EDIT 2019-05-22

This post was hosted on a Raspberry Pi at the original time of writing, but now is hosted on Github. See this post.

Every linux flavor has its own path to success

And yes, this blog is running on a Raspberry Pi.

There are issues with the version of Node.js v0.10.29 that comes preinstalled with Raspbian Jessie 2015-11-21 or newer. It’s not possible to install Node.js native add-ons or packages that depend on native add-ons. Therefore, Node must be built from source.

As a note, both building Node and installing Ghost require many things to be run as root, so it’s best to switch to the root user before beginning.

  1. Fetch the latest version of Node $ wget http://nodejs.org/dist/node-latest.tar.gz

  2. Unpack the compressed tarball $ tar -xzf node-latest.tar.gz

  3. Change to the unpacked directory, for example $ cd node-v6.2.2/
    where the version number will vary.

  4. Configure your makefile $ ./configure

    If you’re on a Raspberry Pi 2 or 3, it’s best to pause at this point and ensure that you’re utilizing all four cores during the make process. By default, make only utilizes one core. In the real world, this means that building Node from source using one core will take several hours to complete. Using all four cores on a Pi 2 reduces the time needed by about 75%, resulting in the build process only taking about an hour to complete.

    Using multiple cores during the make process can be as simple as passing the -j flag with the number of cores you wish to use, or it can be a bit more elegant and flexible by doing something like adding the lines below #Parallel Make to the end of your .bashrc file then reloading your profile with $ source ~/.bashrc.

    Here, export NUMCPUS=$() both defines the environment variable and sets its value to grep -c "^processor" /proc/cpuinfo where “grep” searches the file “/proc/cpuinfo” for lines that begin with “processor” and passing the “-c” flag to grep counts the number of results.

    The last line simply sets an alias called “pmake”, which is simply calling make with the necessary arguments to run multiple jobs in parallel.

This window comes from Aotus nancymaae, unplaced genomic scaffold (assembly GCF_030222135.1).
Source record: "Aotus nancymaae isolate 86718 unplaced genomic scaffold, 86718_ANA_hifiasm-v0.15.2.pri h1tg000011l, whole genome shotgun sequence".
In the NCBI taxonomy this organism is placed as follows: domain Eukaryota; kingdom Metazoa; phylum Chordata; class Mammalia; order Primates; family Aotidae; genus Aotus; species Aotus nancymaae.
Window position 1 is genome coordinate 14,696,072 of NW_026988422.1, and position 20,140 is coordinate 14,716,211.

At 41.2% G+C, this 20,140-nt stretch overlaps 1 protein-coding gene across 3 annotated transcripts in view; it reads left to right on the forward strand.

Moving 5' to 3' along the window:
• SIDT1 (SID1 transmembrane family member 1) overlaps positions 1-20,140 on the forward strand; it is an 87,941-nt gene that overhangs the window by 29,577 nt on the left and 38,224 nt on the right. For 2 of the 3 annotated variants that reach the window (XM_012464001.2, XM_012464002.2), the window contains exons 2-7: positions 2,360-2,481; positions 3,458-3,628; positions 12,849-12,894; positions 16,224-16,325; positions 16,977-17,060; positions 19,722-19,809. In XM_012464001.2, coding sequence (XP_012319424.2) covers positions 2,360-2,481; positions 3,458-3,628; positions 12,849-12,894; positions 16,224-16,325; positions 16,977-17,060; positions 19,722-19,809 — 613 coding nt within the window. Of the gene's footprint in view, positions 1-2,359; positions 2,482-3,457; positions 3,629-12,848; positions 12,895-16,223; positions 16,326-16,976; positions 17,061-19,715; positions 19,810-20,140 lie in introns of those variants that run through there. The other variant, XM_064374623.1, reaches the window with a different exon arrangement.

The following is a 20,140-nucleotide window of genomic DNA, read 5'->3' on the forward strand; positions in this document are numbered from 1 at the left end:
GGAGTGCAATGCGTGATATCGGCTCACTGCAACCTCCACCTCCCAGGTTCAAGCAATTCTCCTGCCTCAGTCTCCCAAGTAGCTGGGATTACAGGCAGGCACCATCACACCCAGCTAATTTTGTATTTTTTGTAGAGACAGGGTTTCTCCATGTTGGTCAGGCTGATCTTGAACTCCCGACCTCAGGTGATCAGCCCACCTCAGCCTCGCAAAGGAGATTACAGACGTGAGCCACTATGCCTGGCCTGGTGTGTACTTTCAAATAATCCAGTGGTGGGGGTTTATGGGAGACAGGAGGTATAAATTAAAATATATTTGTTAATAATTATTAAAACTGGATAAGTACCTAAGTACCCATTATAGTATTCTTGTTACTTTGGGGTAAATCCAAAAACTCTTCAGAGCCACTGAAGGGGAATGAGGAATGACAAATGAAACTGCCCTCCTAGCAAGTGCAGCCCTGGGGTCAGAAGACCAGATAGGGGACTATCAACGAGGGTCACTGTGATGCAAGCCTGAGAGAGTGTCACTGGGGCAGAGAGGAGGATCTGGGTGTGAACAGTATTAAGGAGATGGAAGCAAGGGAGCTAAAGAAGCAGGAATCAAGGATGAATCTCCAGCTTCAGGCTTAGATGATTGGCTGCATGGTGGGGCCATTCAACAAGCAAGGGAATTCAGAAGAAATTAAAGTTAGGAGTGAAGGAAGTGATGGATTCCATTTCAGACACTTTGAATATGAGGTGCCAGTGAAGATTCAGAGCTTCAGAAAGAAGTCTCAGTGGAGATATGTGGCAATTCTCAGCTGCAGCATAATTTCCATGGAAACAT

#Parallel Make
    export NUMCPUS=$(grep -c "^processor" /proc/cpuinfo)
    alias pmake='time nice make -j$NUMCPUS --load-average=$NUMCPUS'
  5. Make Node using one of the following

    • $ make => Simply uses one core, or alternately
    • $ make -j4 -l4 => Manually configure make to use all four cores and ensure that only four jobs are running simultaneously, or alternately
    • $pmake => Use the alias created above to have make use all cores and time the process.
  6. Install Node $ make install
    Note: Installation is a quick process, so there’s no need to run things in parallel.

  7. Download the latest version of Ghost $ wget https://ghost.org/zip/ghost-latest.zip

  8. Unzip Ghost $ unzip -d /path/to/install/ghost ghost-latest.zip
    and change to the directory where the files were saved
    $ cd /path/to/install/ghost

  9. Install Ghost $ npm install --production

  10. Create a ghost configuration file by copying the example $ cp config.example.js config.js
    We’re not changing any of the defaults as a part of the installation, so the server will listen on port 2368 by default.
    Note: when installing the latest version of Node, the most recent version isn’t currently supported by Ghost. However, the most current version works as intended after disabling Ghost’s version check with an environment variable. This can be passed along with command to start Ghost or set in the bash profile. The necessary variable is GHOST_NODE_VERSION_CHECK=false.

  11. Start the Ghost process to ensure that the installation works $ npm start --production (if the environment variable is set in the bash profile) or alternately
    $ GHOST_NODE_VERSION_CHECK=false npm start --production (if the environment variable is to be passed along with the command)

  12. Check to see if the Ghost server is accessible by using a second terminal window to run $ curl -vso /dev/null
    where a “HTTP/1.1 200 OK” in the response headers for the curl request indicates a successful configuration and looking at the terminal for the running npm ghost process, there should be an access log line.